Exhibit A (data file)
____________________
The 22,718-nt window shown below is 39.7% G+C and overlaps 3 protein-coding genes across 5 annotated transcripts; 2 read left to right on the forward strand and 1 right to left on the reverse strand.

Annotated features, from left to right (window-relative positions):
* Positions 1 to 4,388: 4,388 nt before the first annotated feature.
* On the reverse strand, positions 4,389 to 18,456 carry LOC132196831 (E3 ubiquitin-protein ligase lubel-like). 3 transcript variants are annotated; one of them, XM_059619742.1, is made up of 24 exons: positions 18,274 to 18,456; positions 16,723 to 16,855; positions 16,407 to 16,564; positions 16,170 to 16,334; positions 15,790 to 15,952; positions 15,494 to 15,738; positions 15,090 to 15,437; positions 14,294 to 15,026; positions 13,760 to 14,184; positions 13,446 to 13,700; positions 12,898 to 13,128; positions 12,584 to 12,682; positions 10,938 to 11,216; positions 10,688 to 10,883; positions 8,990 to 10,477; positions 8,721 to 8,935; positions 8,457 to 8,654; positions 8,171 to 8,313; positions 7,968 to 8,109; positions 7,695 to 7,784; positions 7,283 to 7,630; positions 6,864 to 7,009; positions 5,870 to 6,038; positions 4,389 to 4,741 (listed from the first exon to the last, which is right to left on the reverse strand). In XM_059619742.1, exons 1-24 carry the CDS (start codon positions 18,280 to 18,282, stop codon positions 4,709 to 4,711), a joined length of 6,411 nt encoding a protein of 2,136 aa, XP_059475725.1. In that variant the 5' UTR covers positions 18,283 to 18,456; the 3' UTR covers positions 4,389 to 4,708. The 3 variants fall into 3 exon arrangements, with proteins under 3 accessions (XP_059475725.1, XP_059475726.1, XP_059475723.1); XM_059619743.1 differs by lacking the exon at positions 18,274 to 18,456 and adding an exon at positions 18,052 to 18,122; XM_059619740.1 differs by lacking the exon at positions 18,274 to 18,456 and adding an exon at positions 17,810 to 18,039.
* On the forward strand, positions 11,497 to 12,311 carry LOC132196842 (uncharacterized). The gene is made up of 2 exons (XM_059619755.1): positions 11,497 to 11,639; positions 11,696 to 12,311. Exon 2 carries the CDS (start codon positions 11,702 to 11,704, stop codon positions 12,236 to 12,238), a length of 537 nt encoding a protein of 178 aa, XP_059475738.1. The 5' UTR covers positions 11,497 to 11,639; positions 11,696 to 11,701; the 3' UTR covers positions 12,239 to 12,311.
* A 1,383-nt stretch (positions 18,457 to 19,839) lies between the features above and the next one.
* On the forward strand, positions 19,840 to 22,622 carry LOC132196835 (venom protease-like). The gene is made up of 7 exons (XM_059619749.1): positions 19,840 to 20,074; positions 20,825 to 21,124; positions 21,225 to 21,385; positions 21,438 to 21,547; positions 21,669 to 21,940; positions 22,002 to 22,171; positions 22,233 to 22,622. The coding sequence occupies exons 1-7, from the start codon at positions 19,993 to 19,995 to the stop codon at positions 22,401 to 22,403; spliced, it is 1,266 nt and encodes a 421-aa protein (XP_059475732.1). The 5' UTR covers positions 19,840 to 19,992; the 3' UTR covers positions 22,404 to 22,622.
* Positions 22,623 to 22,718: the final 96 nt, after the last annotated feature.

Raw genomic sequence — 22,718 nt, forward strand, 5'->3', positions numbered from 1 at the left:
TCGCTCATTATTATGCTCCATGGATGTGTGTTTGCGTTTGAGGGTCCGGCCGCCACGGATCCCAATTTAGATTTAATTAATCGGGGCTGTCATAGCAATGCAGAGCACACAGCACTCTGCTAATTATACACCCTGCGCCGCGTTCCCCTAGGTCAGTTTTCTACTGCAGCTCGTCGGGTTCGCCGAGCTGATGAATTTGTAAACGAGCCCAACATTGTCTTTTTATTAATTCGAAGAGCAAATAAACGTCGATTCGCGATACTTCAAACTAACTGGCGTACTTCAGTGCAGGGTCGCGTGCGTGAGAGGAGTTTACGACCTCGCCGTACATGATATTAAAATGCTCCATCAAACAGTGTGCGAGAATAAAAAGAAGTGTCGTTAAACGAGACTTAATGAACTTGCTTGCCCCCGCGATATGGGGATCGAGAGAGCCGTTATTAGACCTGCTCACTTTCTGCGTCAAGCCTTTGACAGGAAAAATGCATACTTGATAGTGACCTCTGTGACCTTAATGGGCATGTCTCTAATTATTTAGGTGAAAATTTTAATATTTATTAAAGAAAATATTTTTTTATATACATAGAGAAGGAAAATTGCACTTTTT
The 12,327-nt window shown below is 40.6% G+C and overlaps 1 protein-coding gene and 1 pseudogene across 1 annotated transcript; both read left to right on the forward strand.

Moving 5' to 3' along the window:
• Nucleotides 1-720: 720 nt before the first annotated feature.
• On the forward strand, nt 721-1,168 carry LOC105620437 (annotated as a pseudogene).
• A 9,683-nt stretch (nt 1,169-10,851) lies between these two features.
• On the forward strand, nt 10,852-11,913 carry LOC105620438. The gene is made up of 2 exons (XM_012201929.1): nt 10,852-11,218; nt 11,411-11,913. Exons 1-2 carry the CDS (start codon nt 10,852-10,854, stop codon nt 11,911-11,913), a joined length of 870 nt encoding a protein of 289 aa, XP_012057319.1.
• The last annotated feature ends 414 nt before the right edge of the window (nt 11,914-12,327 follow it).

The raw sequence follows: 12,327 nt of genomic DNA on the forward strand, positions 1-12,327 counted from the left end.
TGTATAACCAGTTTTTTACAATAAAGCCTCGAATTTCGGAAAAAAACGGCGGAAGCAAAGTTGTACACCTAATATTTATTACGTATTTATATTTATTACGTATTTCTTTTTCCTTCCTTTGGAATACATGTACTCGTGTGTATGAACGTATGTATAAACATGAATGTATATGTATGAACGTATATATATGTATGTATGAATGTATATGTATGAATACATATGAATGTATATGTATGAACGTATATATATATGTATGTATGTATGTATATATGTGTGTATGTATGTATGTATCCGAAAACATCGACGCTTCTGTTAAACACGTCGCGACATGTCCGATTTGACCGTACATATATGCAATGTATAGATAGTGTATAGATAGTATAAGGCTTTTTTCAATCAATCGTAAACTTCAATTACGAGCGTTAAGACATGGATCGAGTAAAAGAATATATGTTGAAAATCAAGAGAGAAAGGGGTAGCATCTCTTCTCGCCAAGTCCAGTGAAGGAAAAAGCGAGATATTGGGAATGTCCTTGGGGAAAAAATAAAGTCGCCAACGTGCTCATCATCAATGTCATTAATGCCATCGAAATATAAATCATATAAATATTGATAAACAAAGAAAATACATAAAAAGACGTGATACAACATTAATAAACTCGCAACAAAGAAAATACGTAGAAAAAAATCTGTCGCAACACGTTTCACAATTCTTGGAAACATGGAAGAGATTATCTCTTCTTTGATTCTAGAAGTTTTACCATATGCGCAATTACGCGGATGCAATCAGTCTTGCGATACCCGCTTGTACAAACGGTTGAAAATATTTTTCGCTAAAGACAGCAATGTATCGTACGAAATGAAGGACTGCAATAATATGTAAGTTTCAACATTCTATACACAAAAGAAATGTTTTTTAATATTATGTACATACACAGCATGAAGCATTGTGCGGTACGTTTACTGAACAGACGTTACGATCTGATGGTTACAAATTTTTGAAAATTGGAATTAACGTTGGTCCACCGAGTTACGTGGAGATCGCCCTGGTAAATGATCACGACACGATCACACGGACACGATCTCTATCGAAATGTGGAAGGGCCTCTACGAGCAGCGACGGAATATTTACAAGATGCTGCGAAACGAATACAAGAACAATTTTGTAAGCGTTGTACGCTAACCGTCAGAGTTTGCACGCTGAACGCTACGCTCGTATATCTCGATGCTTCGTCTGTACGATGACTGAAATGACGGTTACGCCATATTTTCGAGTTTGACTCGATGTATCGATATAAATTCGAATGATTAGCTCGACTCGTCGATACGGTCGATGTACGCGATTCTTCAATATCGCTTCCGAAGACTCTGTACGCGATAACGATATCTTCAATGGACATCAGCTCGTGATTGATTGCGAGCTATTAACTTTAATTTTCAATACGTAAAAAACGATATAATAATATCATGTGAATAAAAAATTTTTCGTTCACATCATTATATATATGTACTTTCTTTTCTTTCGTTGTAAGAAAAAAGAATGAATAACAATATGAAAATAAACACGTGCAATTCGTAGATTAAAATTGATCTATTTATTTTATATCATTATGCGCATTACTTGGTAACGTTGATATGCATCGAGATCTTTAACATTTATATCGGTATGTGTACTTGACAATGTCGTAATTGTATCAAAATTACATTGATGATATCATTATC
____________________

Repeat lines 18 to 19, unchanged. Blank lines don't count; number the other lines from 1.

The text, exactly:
The raw sequence follows: 12,327 nt of genomic DNA on the forward strand, positions 1-12,327 counted from the left end.
TGTATAACCAGTTTTTTACAATAAAGCCTCGAATTTCGGAAAAAAACGGCGGAAGCAAAGTTGTACACCTAATATTTATTACGTATTTATATTTATTACGTATTTCTTTTTCCTTCCTTTGGAATACATGTACTCGTGTGTATGAACGTATGTATAAACATGAATGTATATGTATGAACGTATATATATGTATGTATGAATGTATATGTATGAATACATATGAATGTATATGTATGAACGTATATATATATGTATGTATGTATGTATATATGTGTGTATGTATGTATGTATCCGAAAACATCGACGCTTCTGTTAAACACGTCGCGACATGTCCGATTTGACCGTACATATATGCAATGTATAGATAGTGTATAGATAGTATAAGGCTTTTTTCAATCAATCGTAAACTTCAATTACGAGCGTTAAGACATGGATCGAGTAAAAGAATATATGTTGAAAATCAAGAGAGAAAGGGGTAGCATCTCTTCTCGCCAAGTCCAGTGAAGGAAAAAGCGAGATATTGGGAATGTCCTTGGGGAAAAAATAAAGTCGCCAACGTGCTCATCATCAATGTCATTAATGCCATCGAAATATAAATCATATAAATATTGATAAACAAAGAAAATACATAAAAAGACGTGATACAACATTAATAAACTCGCAACAAAGAAAATACGTAGAAAAAAATCTGTCGCAACACGTTTCACAATTCTTGGAAACATGGAAGAGATTATCTCTTCTTTGATTCTAGAAGTTTTACCATATGCGCAATTACGCGGATGCAATCAGTCTTGCGATACCCGCTTGTACAAACGGTTGAAAATATTTTTCGCTAAAGACAGCAATGTATCGTACGAAATGAAGGACTGCAATAATATGTAAGTTTCAACATTCTATACACAAAAGAAATGTTTTTTAATATTATGTACATACACAGCATGAAGCATTGTGCGGTACGTTTACTGAACAGACGTTACGATCTGATGGTTACAAATTTTTGAAAATTGGAATTAACGTTGGTCCACCGAGTTACGTGGAGATCGCCCTGGTAAATGATCACGACACGATCACACGGACACGATCTCTATCGAAATGTGGAAGGGCCTCTACGAGCAGCGACGGAATATTTACAAGATGCTGCGAAACGAATACAAGAACAATTTTGTAAGCGTTGTACGCTAACCGTCAGAGTTTGCACGCTGAACGCTACGCTCGTATATCTCGATGCTTCGTCTGTACGATGACTGAAATGACGGTTACGCCATATTTTCGAGTTTGACTCGATGTATCGATATAAATTCGAATGATTAGCTCGACTCGTCGATACGGTCGATGTACGCGATTCTTCAATATCGCTTCCGAAGACTCTGTACGCGATAACGATATCTTCAATGGACATCAGCTCGTGATTGATTGCGAGCTATTAACTTTAATTTTCAATACGTAAAAAACGATATAATAATATCATGTGAATAAAAAATTTTTCGTTCACATCATTATATATATGTACTTTCTTTTCTTTCGTTGTAAGAAAAAAGAATGAATAACAATATGAAAATAAACACGTGCAATTCGTAGATTAAAATTGATCTATTTATTTTATATCATTATGCGCATTACTTGGTAACGTTGATATGCATCGAGATCTTTAACATTTATATCGGTATGTGTACTTGACAATGTCGTAATTGTATCAAAATTACATTGATGATATCATTATC